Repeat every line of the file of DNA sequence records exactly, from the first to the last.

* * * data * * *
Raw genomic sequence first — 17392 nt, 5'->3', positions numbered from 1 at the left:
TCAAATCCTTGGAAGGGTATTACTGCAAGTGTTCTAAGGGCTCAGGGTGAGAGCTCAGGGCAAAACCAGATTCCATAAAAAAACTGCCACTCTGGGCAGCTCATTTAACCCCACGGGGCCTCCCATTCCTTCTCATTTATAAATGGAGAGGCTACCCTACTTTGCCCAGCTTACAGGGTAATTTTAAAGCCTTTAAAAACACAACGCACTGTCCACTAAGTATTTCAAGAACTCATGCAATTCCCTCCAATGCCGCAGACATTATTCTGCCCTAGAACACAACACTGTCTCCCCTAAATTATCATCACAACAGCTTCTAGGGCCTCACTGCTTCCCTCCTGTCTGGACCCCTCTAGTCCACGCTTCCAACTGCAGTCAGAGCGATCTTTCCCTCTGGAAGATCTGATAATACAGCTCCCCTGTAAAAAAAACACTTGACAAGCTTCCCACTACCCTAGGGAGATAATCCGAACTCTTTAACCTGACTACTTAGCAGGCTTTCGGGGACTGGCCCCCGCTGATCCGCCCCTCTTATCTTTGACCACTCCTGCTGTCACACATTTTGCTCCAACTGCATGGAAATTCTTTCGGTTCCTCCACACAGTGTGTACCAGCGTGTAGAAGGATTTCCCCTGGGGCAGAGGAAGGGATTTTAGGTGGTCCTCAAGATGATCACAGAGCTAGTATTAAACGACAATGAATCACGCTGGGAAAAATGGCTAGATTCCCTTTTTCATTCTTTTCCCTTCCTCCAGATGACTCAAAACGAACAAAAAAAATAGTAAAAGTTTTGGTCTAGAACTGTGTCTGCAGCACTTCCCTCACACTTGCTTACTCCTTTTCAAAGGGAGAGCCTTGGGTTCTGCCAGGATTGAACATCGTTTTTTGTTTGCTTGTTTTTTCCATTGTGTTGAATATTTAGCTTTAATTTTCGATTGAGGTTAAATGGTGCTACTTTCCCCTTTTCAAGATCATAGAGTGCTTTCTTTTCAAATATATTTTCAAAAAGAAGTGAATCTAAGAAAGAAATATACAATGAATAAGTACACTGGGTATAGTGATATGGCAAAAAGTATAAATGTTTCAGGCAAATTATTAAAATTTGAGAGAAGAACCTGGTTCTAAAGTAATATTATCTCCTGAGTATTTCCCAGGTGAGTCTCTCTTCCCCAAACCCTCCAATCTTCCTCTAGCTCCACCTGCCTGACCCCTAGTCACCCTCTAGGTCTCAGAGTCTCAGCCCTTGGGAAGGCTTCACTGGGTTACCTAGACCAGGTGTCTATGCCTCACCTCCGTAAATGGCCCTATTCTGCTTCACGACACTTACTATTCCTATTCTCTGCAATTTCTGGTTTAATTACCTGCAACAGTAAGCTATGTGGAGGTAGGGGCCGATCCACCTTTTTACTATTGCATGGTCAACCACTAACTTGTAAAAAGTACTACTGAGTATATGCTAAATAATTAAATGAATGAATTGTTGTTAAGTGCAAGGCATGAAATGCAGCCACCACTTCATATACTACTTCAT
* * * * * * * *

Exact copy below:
Raw genomic sequence first — 17392 nt, 5'->3', positions numbered from 1 at the left:
TCAAATCCTTGGAAGGGTATTACTGCAAGTGTTCTAAGGGCTCAGGGTGAGAGCTCAGGGCAAAACCAGATTCCATAAAAAAACTGCCACTCTGGGCAGCTCATTTAACCCCACGGGGCCTCCCATTCCTTCTCATTTATAAATGGAGAGGCTACCCTACTTTGCCCAGCTTACAGGGTAATTTTAAAGCCTTTAAAAACACAACGCACTGTCCACTAAGTATTTCAAGAACTCATGCAATTCCCTCCAATGCCGCAGACATTATTCTGCCCTAGAACACAACACTGTCTCCCCTAAATTATCATCACAACAGCTTCTAGGGCCTCACTGCTTCCCTCCTGTCTGGACCCCTCTAGTCCACGCTTCCAACTGCAGTCAGAGCGATCTTTCCCTCTGGAAGATCTGATAATACAGCTCCCCTGTAAAAAAAACACTTGACAAGCTTCCCACTACCCTAGGGAGATAATCCGAACTCTTTAACCTGACTACTTAGCAGGCTTTCGGGGACTGGCCCCCGCTGATCCGCCCCTCTTATCTTTGACCACTCCTGCTGTCACACATTTTGCTCCAACTGCATGGAAATTCTTTCGGTTCCTCCACACAGTGTGTACCAGCGTGTAGAAGGATTTCCCCTGGGGCAGAGGAAGGGATTTTAGGTGGTCCTCAAGATGATCACAGAGCTAGTATTAAACGACAATGAATCACGCTGGGAAAAATGGCTAGATTCCCTTTTTCATTCTTTTCCCTTCCTCCAGATGACTCAAAACGAACAAAAAAAATAGTAAAAGTTTTGGTCTAGAACTGTGTCTGCAGCACTTCCCTCACACTTGCTTACTCCTTTTCAAAGGGAGAGCCTTGGGTTCTGCCAGGATTGAACATCGTTTTTTGTTTGCTTGTTTTTTCCATTGTGTTGAATATTTAGCTTTAATTTTCGATTGAGGTTAAATGGTGCTACTTTCCCCTTTTCAAGATCATAGAGTGCTTTCTTTTCAAATATATTTTCAAAAAGAAGTGAATCTAAGAAAGAAATATACAATGAATAAGTACACTGGGTATAGTGATATGGCAAAAAGTATAAATGTTTCAGGCAAATTATTAAAATTTGAGAGAAGAACCTGGTTCTAAAGTAATATTATCTCCTGAGTATTTCCCAGGTGAGTCTCTCTTCCCCAAACCCTCCAATCTTCCTCTAGCTCCACCTGCCTGACCCCTAGTCACCCTCTAGGTCTCAGAGTCTCAGCCCTTGGGAAGGCTTCACTGGGTTACCTAGACCAGGTGTCTATGCCTCACCTCCGTAAATGGCCCTATTCTGCTTCACGACACTTACTATTCCTATTCTCTGCAATTTCTGGTTTAATTACCTGCAACAGTAAGCTATGTGGAGGTAGGGGCCGATCCACCTTTTTACTATTGCATGGTCAACCACTAACTTGTAAAAAGTACTACTGAGTATATGCTAAATAATTAAATGAATGAATTGTTGTTAAGTGCAAGGCATGAAATGCAGCCACCACTTCATATACTACTTCAT